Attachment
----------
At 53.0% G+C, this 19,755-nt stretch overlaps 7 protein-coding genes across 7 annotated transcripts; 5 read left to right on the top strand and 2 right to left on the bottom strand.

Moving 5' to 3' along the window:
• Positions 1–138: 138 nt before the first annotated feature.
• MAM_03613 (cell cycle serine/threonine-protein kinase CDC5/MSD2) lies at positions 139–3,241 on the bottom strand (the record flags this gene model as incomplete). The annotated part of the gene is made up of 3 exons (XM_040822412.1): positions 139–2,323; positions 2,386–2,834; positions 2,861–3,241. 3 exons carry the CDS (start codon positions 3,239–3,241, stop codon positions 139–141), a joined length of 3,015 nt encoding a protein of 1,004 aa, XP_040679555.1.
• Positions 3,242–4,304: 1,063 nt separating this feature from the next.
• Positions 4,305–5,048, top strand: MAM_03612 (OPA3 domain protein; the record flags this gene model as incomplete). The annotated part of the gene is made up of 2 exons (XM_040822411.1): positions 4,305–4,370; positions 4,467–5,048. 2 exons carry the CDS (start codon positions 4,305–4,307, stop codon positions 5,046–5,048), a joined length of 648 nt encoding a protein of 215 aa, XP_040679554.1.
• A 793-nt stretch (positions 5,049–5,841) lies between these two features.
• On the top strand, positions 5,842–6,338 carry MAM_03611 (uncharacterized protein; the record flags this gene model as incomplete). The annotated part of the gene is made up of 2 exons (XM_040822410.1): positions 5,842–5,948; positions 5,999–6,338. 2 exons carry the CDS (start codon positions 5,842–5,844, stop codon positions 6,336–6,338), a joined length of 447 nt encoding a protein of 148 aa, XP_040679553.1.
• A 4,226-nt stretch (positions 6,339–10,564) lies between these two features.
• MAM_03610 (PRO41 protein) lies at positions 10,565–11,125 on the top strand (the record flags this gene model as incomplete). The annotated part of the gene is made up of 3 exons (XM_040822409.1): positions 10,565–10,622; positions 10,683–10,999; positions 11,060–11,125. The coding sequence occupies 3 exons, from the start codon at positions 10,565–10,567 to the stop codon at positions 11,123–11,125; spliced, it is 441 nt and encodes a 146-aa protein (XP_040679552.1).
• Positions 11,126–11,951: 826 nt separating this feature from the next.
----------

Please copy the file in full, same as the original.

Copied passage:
At 53.0% G+C, this 19,755-nt stretch overlaps 7 protein-coding genes across 7 annotated transcripts; 5 read left to right on the top strand and 2 right to left on the bottom strand.

Moving 5' to 3' along the window:
• Positions 1–138: 138 nt before the first annotated feature.
• MAM_03613 (cell cycle serine/threonine-protein kinase CDC5/MSD2) lies at positions 139–3,241 on the bottom strand (the record flags this gene model as incomplete). The annotated part of the gene is made up of 3 exons (XM_040822412.1): positions 139–2,323; positions 2,386–2,834; positions 2,861–3,241. 3 exons carry the CDS (start codon positions 3,239–3,241, stop codon positions 139–141), a joined length of 3,015 nt encoding a protein of 1,004 aa, XP_040679555.1.
• Positions 3,242–4,304: 1,063 nt separating this feature from the next.
• Positions 4,305–5,048, top strand: MAM_03612 (OPA3 domain protein; the record flags this gene model as incomplete). The annotated part of the gene is made up of 2 exons (XM_040822411.1): positions 4,305–4,370; positions 4,467–5,048. 2 exons carry the CDS (start codon positions 4,305–4,307, stop codon positions 5,046–5,048), a joined length of 648 nt encoding a protein of 215 aa, XP_040679554.1.
• A 793-nt stretch (positions 5,049–5,841) lies between these two features.
• On the top strand, positions 5,842–6,338 carry MAM_03611 (uncharacterized protein; the record flags this gene model as incomplete). The annotated part of the gene is made up of 2 exons (XM_040822410.1): positions 5,842–5,948; positions 5,999–6,338. 2 exons carry the CDS (start codon positions 5,842–5,844, stop codon positions 6,336–6,338), a joined length of 447 nt encoding a protein of 148 aa, XP_040679553.1.
• A 4,226-nt stretch (positions 6,339–10,564) lies between these two features.
• MAM_03610 (PRO41 protein) lies at positions 10,565–11,125 on the top strand (the record flags this gene model as incomplete). The annotated part of the gene is made up of 3 exons (XM_040822409.1): positions 10,565–10,622; positions 10,683–10,999; positions 11,060–11,125. The coding sequence occupies 3 exons, from the start codon at positions 10,565–10,567 to the stop codon at positions 11,123–11,125; spliced, it is 441 nt and encodes a 146-aa protein (XP_040679552.1).
• Positions 11,126–11,951: 826 nt separating this feature from the next.